I am looking into solder paste inspection systems. I have used a solder paste height inspection system in the past. We have derived less than usefull information from this system as it will only measure the pad that was taught. I have seen it pass the pad that was taught on a board that had a solder skip in the printing process at another location. I am seeing systems that will do height and coverage. Can anybody comment on their experiences good or bad? Any recommedations on models?
It really depends on several things. Is solder paste inspection driven from the customer? Do you have a lot of time and bodies to do solder paste inspection? Does it add value to your process?
If you answered �Yes� to any of the above, then you are stuck doing this. In reality, this kind of inspection is a dog and pony show. Measuring 10 bricks of paste out of 3,000 does not mean a thing, except that those 10 spots will solder correctly (assuming the measurements where within range). As you stated earlier, you can have skips on a board that will pass this so called quality check point. This makes this step a dog and pony show. It may look good to a customer, but anyone close to the real process knows better. It does generate a lot of data, which someone should be collecting and using. If not, again it�s a waste of time.
To be honest, I have never seen a system like this make an impact that affected decision making of any kind. I would suggest buying a screen printer that has 2D capability. Most top line screen printers can do 100% 2D inspection. At a minimum get an older machine with 2D inspection and then have it inspect your suspect areas. At least you will be inspecting these area 100% of the time. Do you really need to measure the height? Unless scavenging can occur, I would suggest a 2D system on a screen printer.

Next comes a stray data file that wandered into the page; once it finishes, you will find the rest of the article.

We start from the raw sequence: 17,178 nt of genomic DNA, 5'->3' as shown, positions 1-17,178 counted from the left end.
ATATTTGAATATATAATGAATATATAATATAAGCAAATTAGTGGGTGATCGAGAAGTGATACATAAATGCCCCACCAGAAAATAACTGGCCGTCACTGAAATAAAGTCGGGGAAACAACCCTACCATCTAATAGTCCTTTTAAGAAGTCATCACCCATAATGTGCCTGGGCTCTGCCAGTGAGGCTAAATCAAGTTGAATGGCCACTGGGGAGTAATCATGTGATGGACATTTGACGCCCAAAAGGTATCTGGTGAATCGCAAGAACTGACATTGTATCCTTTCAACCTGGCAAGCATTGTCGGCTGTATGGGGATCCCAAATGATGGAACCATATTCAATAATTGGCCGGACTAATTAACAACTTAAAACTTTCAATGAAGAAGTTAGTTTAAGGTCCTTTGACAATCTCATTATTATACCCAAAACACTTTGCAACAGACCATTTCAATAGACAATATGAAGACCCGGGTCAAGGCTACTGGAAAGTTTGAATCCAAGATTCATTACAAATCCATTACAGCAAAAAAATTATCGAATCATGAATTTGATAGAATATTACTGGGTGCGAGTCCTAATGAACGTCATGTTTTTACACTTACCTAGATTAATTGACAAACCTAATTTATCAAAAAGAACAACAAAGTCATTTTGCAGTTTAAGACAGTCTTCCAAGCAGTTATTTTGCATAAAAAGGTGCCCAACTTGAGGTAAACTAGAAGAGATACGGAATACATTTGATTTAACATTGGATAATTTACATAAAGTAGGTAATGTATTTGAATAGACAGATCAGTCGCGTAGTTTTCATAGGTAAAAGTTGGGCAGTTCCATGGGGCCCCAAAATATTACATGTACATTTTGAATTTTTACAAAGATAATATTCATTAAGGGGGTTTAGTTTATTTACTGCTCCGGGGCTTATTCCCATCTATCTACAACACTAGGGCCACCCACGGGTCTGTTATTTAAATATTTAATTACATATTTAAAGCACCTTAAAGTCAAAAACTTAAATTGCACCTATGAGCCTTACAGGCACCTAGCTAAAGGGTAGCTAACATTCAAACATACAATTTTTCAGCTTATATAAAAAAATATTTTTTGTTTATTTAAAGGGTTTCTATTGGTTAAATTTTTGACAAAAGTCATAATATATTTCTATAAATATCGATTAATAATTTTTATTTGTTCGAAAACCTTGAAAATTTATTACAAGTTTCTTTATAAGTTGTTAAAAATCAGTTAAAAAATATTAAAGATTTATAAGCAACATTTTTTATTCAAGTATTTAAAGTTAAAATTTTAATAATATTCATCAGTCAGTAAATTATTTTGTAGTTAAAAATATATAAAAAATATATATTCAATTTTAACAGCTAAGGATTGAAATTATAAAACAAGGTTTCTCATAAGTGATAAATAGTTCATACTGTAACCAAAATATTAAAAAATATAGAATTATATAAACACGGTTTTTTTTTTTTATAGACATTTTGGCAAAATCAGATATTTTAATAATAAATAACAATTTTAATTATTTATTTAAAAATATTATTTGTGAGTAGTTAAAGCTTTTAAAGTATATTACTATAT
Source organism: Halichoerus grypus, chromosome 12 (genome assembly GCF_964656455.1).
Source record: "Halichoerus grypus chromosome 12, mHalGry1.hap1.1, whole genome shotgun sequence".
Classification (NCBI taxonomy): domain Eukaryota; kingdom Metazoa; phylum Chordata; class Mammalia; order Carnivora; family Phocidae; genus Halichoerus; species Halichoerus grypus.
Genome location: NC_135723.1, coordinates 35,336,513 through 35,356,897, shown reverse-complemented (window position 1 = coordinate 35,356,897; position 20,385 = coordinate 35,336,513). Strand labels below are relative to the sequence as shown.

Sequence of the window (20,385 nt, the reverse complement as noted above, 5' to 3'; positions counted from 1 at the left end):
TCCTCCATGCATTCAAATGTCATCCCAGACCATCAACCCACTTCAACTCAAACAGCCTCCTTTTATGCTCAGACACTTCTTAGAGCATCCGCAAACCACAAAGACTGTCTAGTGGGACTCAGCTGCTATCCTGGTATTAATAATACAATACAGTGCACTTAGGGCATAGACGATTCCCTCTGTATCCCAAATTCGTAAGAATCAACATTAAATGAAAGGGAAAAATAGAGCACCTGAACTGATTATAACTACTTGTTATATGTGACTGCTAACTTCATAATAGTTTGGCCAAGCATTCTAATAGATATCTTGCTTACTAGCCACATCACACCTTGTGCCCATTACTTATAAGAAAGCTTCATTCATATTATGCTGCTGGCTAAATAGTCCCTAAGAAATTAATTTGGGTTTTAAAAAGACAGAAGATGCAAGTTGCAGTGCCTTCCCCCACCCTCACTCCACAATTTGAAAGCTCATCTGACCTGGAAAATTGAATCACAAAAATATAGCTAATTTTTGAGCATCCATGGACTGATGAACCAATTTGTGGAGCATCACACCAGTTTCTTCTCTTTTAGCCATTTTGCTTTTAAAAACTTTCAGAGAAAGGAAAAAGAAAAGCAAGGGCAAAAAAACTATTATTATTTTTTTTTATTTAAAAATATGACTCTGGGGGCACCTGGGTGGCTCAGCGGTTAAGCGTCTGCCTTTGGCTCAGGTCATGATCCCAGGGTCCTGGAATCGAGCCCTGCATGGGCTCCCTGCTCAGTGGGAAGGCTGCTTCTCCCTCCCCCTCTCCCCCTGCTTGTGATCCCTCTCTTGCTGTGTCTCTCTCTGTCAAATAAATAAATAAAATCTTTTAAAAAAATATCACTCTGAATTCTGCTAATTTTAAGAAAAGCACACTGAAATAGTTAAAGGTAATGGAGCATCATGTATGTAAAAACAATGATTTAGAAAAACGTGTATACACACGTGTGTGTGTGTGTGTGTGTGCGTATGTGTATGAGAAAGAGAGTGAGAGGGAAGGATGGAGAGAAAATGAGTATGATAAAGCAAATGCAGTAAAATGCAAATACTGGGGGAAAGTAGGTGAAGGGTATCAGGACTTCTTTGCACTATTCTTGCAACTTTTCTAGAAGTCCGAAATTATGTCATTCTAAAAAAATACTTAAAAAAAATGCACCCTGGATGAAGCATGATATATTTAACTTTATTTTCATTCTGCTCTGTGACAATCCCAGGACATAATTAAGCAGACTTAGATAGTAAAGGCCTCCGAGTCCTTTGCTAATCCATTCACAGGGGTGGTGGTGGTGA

I agree. I have tried to educate management as to the real benifits of height measurement. Our President attended a CEO meeting of some sort and was told that solder paste height measurement will solve all of the worlds problems. She then inquired as to why we were not measuring everything as we already had the equipment. Anyways, that's an uphill battle. So, our current system is down (burnt the laser out) It will cost over 1K for the part ($.35 laser diode) that can only be replaced by a trained monkey at a premium rate. At this point I am not inclined to repair this system. As I had mentioned, I have seen some systems that do coverage as well as height. I was wondering if anyone had any input as to these systems. It would cost us about 100K to retrofit 2-D on our DEK's so I was hoping that I could find something that would get me by at a lower cost.
OUCH! The ol' boss went to a seminar clich� eh? That�s a killer. Especially if it�s salesperson driven (which most are). Almost as bad as when they pick up Circuits Assembly or Assembly Magazine.
OK so you�re stuck doing this process. I would invest in the trained monkey with the $0.35 diode. There are a few good machines out there to do solder paste inspection, but if you�re going to spend the money, why not look at solder joints after the oven? There are several machines that will look at component ID as well as solder joint quality. But these machines cost $150K (US) and up. We use YesTech and are pretty happy with it. That coupled with our 2D on our MPMs, life is good.